There is a common technic used in orchestration across all genres of music. Sometimes in the second verse or before the singer is about to repeat another part in the song there is a move usually up in scale that brings a sense of a fresh beginning. I've heard some orchestrators come back to it and in some instances, in the end, there is a constant move of scales while the song is fading out. Does anyone know how is this referred to in orchestration, and if there is a rule or a guide to determine the next scale in movement? Thanks.
I think you're talking about the 'truck driver' modulation. PLay it, then play it again, up one step!
A composing/arranging technique more than an orchestration one.
Here's a fun take-off of the technique!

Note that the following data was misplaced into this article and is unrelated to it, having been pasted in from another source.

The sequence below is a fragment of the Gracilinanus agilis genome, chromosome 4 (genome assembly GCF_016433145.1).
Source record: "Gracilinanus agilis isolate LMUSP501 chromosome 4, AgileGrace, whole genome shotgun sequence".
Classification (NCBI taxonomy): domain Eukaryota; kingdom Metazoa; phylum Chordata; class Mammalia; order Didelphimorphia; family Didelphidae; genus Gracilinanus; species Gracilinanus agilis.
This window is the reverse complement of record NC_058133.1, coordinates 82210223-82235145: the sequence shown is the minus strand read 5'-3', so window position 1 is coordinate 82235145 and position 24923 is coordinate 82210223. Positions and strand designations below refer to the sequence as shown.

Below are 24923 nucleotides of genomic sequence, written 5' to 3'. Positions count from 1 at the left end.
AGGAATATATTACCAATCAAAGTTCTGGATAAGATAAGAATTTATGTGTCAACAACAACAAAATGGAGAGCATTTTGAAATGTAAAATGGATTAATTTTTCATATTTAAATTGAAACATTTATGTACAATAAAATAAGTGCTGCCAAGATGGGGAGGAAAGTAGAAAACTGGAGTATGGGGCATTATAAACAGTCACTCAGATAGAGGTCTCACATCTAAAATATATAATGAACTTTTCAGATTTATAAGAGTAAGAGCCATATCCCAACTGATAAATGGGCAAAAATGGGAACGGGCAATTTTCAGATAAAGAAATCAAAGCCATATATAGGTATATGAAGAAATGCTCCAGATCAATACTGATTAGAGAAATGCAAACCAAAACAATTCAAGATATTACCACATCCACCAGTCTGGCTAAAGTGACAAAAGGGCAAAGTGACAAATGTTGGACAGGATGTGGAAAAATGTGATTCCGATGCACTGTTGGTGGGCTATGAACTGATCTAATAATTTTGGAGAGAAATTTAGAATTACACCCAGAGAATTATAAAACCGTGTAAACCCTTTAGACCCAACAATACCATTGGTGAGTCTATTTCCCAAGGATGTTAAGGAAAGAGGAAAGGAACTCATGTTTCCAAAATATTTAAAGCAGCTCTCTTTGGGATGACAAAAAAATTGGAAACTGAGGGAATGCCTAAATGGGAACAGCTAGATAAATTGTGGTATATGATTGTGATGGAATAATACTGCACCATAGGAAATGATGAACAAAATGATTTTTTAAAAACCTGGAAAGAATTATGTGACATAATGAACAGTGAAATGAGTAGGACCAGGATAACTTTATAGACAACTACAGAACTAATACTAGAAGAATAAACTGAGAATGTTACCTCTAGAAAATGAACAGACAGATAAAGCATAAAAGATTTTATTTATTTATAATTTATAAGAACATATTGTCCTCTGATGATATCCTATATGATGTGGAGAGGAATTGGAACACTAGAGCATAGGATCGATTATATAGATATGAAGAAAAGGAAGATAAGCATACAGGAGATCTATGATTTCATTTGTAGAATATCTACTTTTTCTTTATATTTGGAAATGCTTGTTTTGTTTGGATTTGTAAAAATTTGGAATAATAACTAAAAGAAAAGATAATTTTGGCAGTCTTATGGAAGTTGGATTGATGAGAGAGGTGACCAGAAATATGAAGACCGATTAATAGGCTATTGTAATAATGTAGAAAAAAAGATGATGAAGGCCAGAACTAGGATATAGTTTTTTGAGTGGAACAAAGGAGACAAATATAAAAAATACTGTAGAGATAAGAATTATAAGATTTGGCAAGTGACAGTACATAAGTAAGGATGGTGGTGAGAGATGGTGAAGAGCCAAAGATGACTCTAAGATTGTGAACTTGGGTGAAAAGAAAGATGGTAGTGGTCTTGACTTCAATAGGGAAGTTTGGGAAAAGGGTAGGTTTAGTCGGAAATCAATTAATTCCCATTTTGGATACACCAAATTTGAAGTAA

This is called modulation, and it is a very common technique for changing the feel of a piece. Very loosely speaking, a modulation toward higher pitches adds excitement; a modulation toward lower pitches calms things down.
There aren't exactly rules for determining the "next" scale, but there are some common techniques. One of the most common is to move upward one step (at a time). This adds energy to the music more gradually.
Another possibility is to do a more abrupt modulation to show off the soloist's/lead singer's range. A song might start in the singer's mid range but suddenly modulate upward so that the singer is belting at the top of their range.
There is an excellent (but somewhat technical) discussion of the various ways to modulate in How many types of modulation are there?.